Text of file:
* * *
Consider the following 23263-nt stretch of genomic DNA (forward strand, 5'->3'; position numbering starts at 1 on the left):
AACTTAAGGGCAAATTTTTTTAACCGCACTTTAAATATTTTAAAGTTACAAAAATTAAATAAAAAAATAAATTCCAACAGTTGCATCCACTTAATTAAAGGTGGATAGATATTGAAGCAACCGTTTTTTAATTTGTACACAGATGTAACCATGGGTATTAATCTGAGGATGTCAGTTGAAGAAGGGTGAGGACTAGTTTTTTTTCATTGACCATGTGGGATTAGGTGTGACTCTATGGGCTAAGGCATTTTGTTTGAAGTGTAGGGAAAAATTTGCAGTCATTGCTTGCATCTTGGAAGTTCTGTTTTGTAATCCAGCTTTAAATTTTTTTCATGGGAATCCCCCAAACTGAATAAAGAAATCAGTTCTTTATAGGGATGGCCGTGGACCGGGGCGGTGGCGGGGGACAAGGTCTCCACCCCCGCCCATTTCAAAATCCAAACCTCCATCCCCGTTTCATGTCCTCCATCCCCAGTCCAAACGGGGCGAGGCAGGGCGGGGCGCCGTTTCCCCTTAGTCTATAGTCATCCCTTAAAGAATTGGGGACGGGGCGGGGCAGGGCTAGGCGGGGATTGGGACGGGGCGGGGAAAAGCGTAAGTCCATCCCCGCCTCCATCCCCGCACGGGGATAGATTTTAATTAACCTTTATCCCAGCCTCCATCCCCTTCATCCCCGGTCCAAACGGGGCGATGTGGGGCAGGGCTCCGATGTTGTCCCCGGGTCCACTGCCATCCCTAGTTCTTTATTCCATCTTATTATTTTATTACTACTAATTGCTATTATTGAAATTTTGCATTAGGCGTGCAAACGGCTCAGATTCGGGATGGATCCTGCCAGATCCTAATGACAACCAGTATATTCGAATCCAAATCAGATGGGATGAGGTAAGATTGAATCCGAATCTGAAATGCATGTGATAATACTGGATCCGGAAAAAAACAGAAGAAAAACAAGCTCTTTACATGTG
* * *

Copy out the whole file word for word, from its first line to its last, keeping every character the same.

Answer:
Consider the following 23263-nt stretch of genomic DNA (forward strand, 5'->3'; position numbering starts at 1 on the left):
AACTTAAGGGCAAATTTTTTTAACCGCACTTTAAATATTTTAAAGTTACAAAAATTAAATAAAAAAATAAATTCCAACAGTTGCATCCACTTAATTAAAGGTGGATAGATATTGAAGCAACCGTTTTTTAATTTGTACACAGATGTAACCATGGGTATTAATCTGAGGATGTCAGTTGAAGAAGGGTGAGGACTAGTTTTTTTTCATTGACCATGTGGGATTAGGTGTGACTCTATGGGCTAAGGCATTTTGTTTGAAGTGTAGGGAAAAATTTGCAGTCATTGCTTGCATCTTGGAAGTTCTGTTTTGTAATCCAGCTTTAAATTTTTTTCATGGGAATCCCCCAAACTGAATAAAGAAATCAGTTCTTTATAGGGATGGCCGTGGACCGGGGCGGTGGCGGGGGACAAGGTCTCCACCCCCGCCCATTTCAAAATCCAAACCTCCATCCCCGTTTCATGTCCTCCATCCCCAGTCCAAACGGGGCGAGGCAGGGCGGGGCGCCGTTTCCCCTTAGTCTATAGTCATCCCTTAAAGAATTGGGGACGGGGCGGGGCAGGGCTAGGCGGGGATTGGGACGGGGCGGGGAAAAGCGTAAGTCCATCCCCGCCTCCATCCCCGCACGGGGATAGATTTTAATTAACCTTTATCCCAGCCTCCATCCCCTTCATCCCCGGTCCAAACGGGGCGATGTGGGGCAGGGCTCCGATGTTGTCCCCGGGTCCACTGCCATCCCTAGTTCTTTATTCCATCTTATTATTTTATTACTACTAATTGCTATTATTGAAATTTTGCATTAGGCGTGCAAACGGCTCAGATTCGGGATGGATCCTGCCAGATCCTAATGACAACCAGTATATTCGAATCCAAATCAGATGGGATGAGGTAAGATTGAATCCGAATCTGAAATGCATGTGATAATACTGGATCCGGAAAAAAACAGAAGAAAAACAAGCTCTTTACATGTG